The tea industry is prepping itself for a likely decline in exports to the tune of 30-40 million kg this year as compared to 2020. As per industry sources, the availability of low-cost varieties in the global market and trade restrictions in countries that have traditionally been strong importers are considered as the main reasons for the same.
Citing another reason they say, that the pandemic-induced economic downturn in much of the world is also a factor for falling shipments.
As per Tea Board India data, exports fell by 13.23% for the period between January to March this year, as against the corresponding period a year ago, and by 29.03% compared to 2019,
Altogether, 45.86 million kg of tea was exported from India between January to March in 2021. The figure was 52.85 million kg in 2020 and 64.62 million kg in 2019.
The figures also reveal that the share of shipment from North India has witnessed more dip than that from South India since the last three years.
While the tea export share of South India fell by 5.41% in 2021 between January and March compared to the same period in 2020, the decline was 25.85% compared to 2019.
In the case of exports from North India, the figure for the three-month period was lower by 17.83% as against 2020 and 31.04% compared to 2019.
The Low prices of the Kenyan and Sri Lankan exports have taken a toll on the Indian exports in the last two to three years.
“Kenyan tea auction price average is below 2 US dollars per kg, which is much lesser than our auction average,” Dinesh Bihani, secretary, Guwahati Tea Auction Buyers Association (GTABA), told PTI adding that the Kenyan tea is available for 1.8 US dollars per kg ( ₹130-135 per kg) on an average, while for Indian tea, the average auction price is nearly ₹200-210 per kg.
India had exported 208 million kg of tea out of the total production of 1,255.60 million kg in 2020, while shipments accounted for 252 million kg out of 1,389.70 million kg produced in 2019.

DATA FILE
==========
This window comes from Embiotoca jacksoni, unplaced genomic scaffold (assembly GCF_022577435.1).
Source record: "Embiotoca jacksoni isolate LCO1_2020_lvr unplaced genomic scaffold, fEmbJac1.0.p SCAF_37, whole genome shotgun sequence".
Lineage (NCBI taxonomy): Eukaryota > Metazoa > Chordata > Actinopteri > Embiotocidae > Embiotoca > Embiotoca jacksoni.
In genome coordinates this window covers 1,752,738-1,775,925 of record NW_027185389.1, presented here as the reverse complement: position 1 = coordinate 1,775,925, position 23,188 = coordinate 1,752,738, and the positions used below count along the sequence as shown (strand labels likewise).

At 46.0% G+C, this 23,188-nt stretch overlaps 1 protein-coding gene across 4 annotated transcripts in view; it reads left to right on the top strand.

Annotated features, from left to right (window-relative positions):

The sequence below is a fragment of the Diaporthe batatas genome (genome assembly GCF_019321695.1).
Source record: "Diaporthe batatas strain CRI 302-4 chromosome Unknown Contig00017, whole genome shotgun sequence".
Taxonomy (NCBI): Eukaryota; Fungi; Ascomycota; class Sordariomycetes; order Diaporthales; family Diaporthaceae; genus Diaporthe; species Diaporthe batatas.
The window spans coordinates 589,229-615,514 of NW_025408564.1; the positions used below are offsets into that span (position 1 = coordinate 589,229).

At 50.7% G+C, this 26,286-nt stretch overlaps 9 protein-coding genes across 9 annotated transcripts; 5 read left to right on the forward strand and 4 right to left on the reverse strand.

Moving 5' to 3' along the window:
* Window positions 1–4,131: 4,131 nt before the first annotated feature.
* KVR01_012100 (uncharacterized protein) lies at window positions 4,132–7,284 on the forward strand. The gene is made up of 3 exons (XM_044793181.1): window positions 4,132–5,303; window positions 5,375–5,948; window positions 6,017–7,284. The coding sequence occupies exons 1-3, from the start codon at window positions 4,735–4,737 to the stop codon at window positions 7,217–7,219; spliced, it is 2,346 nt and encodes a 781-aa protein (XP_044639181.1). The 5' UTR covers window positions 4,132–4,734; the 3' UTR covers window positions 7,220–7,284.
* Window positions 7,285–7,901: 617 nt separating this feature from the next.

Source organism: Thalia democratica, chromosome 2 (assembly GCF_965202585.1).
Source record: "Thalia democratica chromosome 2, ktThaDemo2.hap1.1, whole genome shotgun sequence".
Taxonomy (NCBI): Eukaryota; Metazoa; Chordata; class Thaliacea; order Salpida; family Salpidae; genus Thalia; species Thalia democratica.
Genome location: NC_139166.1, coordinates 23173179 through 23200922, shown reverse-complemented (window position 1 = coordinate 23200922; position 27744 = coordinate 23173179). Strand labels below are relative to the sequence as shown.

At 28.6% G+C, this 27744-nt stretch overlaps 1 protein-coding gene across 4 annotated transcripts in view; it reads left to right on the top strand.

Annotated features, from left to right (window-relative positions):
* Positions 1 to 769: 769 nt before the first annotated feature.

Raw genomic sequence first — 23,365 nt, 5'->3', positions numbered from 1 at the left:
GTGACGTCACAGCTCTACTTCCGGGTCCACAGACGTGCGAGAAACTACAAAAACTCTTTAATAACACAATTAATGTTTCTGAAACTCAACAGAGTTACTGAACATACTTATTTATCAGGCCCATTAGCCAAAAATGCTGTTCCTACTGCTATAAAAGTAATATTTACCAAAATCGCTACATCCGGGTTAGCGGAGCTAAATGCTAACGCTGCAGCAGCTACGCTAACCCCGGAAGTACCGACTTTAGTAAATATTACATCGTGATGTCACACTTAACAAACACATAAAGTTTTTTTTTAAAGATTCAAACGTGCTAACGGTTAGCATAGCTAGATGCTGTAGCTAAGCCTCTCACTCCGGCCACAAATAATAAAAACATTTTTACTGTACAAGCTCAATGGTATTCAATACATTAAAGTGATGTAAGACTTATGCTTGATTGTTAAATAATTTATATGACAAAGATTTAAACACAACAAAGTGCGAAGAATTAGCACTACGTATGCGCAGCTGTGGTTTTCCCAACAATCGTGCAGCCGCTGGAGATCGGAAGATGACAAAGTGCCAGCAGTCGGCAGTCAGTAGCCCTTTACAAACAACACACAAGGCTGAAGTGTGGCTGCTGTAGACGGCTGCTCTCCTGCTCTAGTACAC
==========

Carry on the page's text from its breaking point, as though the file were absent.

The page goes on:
As per another tea industry source, there is very limited domestic consumption demand of the beverage in Kenya and Sri Lanka, which means that more tea is available and targeted for export.
About 80 percent of it produced in India is sold for domestic consumption, as per a 2018 ‘Executive Summary of Study on Domestic Consumption of Tea’ published by the Tea Board.
Furthermore, the exports to Pakistan, which is a major market for Indian tea, have also stopped since the last three years due to the escalating tension between the two countries, pointed out the industry source.
Another cause of concern for Indian Exporters is the US sanctions against Iran.
Iran imported 9.98 million kg of tea between January and March 2020 at an average cost of ₹263.14 per kg, which decreased to 4.57 million kg for the corresponding period this year, sold at an average price of ₹246.81 per kg, as per Tea Board India data.
The global economic crisis caused due to the outbreak of the pandemic has led to a further global decline in demand for tea. Even the domestic consumption of tea has gone down since the onset of the pandemic last year in the out-of-home sector (tea sold in railway stations, bus depots, and cafeterias).